TABLE 3:

Factors predicting obliteration after radiosurgery

FactorUnivariate AnalysisMultivariate Analysis
HR95% CIp ValueHR95% CIp Value
male sex1.180.966–1.450.104
increased age1.000.997–1.010.273
preradiosurgery hemorrhage1.170.954–1.430.132
no preradiosurgery embolization2.331.75–3.10<0.001*1.971.47–2.64<0.001*
deep AVM location1.030.687–1.530.905
noneloquent AVM location1.030.835–1.260.802
decreased AVM vol1.221.15–1.30<0.001*1.111.03–1.190.005*
increased prescription dose1.081.05–1.11<0.001*1.030.993–1.070.108
fewer isocenters1.020.966–1.080.477
deep venous drainage1.200.947–1.520.130
single draining vein1.511.23–1.86<0.001*1.311.06–1.630.013*
no RIC1.010.816–1.240.944
lower SM grade1.110.893–1.380.352
lower RBAS score2.091.60–2.75<0.001*1.4731.08–2.010.016*
lower Virginia RAS score1.401.24–1.57<0.001*1.2551.11–1.420.001*

Statistically significant value.

Repeat Radiosurgery

Repeat radiosurgery was performed in 50 patients (10.0%) with incompletely obliterated AVMs, including 48 patients (9.6%) with one repeat treatment and 2 patients (0.4%) with two repeat treatments. The first repeat radiosurgical parameters were a median AVM volume of 0.9 cm3 (range 0.1–6.9 cm3), median prescription dose of 20 Gy (range 5–27 Gy), median maximum dose of 36 Gy (range 10–50 Gy), median isodose line of 50% (range 30%–96%), and median number of isocenters of 2 (range 1–20). The second repeat radiosurgery had parameters consisting of mean and median values of 0.6 and 0.1 cm3 for volume, 25 and 23 Gy for prescription dose, 50 and 46 Gy for maximum dose, 50% isodose line for both, and 1 and 2 isocenters, respectively.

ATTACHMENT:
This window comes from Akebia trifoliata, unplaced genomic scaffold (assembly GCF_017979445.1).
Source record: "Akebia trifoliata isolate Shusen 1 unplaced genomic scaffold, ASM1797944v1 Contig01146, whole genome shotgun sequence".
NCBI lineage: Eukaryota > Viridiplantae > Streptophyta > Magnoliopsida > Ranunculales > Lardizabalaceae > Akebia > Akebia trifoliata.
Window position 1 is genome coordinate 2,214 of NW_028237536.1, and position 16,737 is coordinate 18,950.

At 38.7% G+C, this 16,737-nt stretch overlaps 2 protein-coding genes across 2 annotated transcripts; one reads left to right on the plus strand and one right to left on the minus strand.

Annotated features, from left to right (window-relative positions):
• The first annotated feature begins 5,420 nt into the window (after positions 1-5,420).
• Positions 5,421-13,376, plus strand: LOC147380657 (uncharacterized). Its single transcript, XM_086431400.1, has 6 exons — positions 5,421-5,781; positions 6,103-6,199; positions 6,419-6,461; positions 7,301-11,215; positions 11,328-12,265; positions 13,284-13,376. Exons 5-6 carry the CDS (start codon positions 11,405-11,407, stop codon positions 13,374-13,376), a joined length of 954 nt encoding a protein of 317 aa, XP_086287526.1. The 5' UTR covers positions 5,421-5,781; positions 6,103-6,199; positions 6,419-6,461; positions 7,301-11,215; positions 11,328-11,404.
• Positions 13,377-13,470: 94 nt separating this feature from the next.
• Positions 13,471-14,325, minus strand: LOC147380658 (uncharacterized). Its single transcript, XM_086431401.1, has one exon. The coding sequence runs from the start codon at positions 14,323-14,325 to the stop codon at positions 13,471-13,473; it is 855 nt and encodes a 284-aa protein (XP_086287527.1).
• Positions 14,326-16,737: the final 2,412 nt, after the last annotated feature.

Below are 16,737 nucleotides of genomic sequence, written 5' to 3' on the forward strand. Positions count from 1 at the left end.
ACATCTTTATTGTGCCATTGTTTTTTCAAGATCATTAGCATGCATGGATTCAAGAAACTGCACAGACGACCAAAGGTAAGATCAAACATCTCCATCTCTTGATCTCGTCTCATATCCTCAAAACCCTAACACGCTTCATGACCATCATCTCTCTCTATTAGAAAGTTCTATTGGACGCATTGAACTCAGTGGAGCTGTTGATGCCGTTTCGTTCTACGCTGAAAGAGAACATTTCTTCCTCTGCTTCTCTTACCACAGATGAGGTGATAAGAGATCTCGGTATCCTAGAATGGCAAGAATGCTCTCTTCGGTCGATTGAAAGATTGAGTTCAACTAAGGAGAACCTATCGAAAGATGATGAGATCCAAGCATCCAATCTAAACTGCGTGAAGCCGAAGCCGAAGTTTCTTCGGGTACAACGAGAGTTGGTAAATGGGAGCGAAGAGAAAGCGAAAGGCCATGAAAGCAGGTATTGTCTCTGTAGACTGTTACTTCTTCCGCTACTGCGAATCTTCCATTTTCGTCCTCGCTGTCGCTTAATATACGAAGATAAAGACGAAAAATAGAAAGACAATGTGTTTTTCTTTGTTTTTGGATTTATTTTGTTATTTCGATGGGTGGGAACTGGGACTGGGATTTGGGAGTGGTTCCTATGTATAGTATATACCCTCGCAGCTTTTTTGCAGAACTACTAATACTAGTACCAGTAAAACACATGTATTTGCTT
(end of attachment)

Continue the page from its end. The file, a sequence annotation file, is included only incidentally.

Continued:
Postradiosurgery Hemorrhage

Over 2158 risk years, 28 patients had 30 hemorrhages following radiosurgery, consisting of one hemorrhage in each of 26 patients and two hemorrhages in each of 2 patients, for an annual postradiosurgery hemorrhage rate of 1.4%. Seven patients experienced clinical deterioration due to postradiosurgery hemorrhage (1.4%). There were no cases of hemorrhage after complete AVM obliteration. Logistic regression analysis demonstrated increased AVM volume, decreased prescription dose, multiple draining veins, higher RBAS score, and higher Virginia RAS score as statistically significant predictors of postradiosurgery hemorrhage. Increased AVM volume (p = 0.034) and lower prescription dose (p = 0.006) were determined to be independently associated with postradiosurgery hemorrhage based on multivariate analysis. Table 4 details the results of the univariate and multivariate logistic regression analyses for predictors of postradiosurgery hemorrhage.

TABLE 4:

Factors predicting postradiosurgery hemorrhage

FactorUnivariate AnalysisMultivariate Analysis
OR95% CIp ValueOR95% CIp Value
female sex1.020.475–2.180.965
decreased age1.000.980–1.030.743